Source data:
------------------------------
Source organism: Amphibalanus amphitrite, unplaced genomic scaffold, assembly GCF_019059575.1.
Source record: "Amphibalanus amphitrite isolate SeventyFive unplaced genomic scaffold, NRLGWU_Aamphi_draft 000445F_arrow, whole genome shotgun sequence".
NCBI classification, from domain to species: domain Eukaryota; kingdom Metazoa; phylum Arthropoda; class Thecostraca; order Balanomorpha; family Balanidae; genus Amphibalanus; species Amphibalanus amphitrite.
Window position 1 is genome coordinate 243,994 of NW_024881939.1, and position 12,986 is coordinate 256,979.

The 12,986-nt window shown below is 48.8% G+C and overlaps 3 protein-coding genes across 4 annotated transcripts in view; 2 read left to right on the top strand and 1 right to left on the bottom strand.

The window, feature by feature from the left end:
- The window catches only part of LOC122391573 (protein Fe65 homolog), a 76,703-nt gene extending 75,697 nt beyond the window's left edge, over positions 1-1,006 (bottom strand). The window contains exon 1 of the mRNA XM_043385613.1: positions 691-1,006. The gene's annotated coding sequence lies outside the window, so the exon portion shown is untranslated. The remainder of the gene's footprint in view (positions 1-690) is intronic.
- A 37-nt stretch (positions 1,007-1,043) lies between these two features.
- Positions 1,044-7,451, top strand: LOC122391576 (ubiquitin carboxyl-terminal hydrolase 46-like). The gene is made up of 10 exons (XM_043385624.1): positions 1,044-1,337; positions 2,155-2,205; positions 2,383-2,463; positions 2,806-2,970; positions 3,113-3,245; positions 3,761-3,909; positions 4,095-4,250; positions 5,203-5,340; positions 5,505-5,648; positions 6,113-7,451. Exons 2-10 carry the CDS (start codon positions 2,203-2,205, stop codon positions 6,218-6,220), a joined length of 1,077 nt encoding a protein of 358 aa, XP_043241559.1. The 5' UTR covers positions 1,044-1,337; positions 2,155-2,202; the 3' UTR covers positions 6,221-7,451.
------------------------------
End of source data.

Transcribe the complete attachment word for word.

Source organism: Amphibalanus amphitrite, unplaced genomic scaffold, assembly GCF_019059575.1.
Source record: "Amphibalanus amphitrite isolate SeventyFive unplaced genomic scaffold, NRLGWU_Aamphi_draft 000445F_arrow, whole genome shotgun sequence".
NCBI classification, from domain to species: domain Eukaryota; kingdom Metazoa; phylum Arthropoda; class Thecostraca; order Balanomorpha; family Balanidae; genus Amphibalanus; species Amphibalanus amphitrite.
Window position 1 is genome coordinate 243,994 of NW_024881939.1, and position 12,986 is coordinate 256,979.

The 12,986-nt window shown below is 48.8% G+C and overlaps 3 protein-coding genes across 4 annotated transcripts in view; 2 read left to right on the top strand and 1 right to left on the bottom strand.

The window, feature by feature from the left end:
- The window catches only part of LOC122391573 (protein Fe65 homolog), a 76,703-nt gene extending 75,697 nt beyond the window's left edge, over positions 1-1,006 (bottom strand). The window contains exon 1 of the mRNA XM_043385613.1: positions 691-1,006. The gene's annotated coding sequence lies outside the window, so the exon portion shown is untranslated. The remainder of the gene's footprint in view (positions 1-690) is intronic.
- A 37-nt stretch (positions 1,007-1,043) lies between these two features.
- Positions 1,044-7,451, top strand: LOC122391576 (ubiquitin carboxyl-terminal hydrolase 46-like). The gene is made up of 10 exons (XM_043385624.1): positions 1,044-1,337; positions 2,155-2,205; positions 2,383-2,463; positions 2,806-2,970; positions 3,113-3,245; positions 3,761-3,909; positions 4,095-4,250; positions 5,203-5,340; positions 5,505-5,648; positions 6,113-7,451. Exons 2-10 carry the CDS (start codon positions 2,203-2,205, stop codon positions 6,218-6,220), a joined length of 1,077 nt encoding a protein of 358 aa, XP_043241559.1. The 5' UTR covers positions 1,044-1,337; positions 2,155-2,202; the 3' UTR covers positions 6,221-7,451.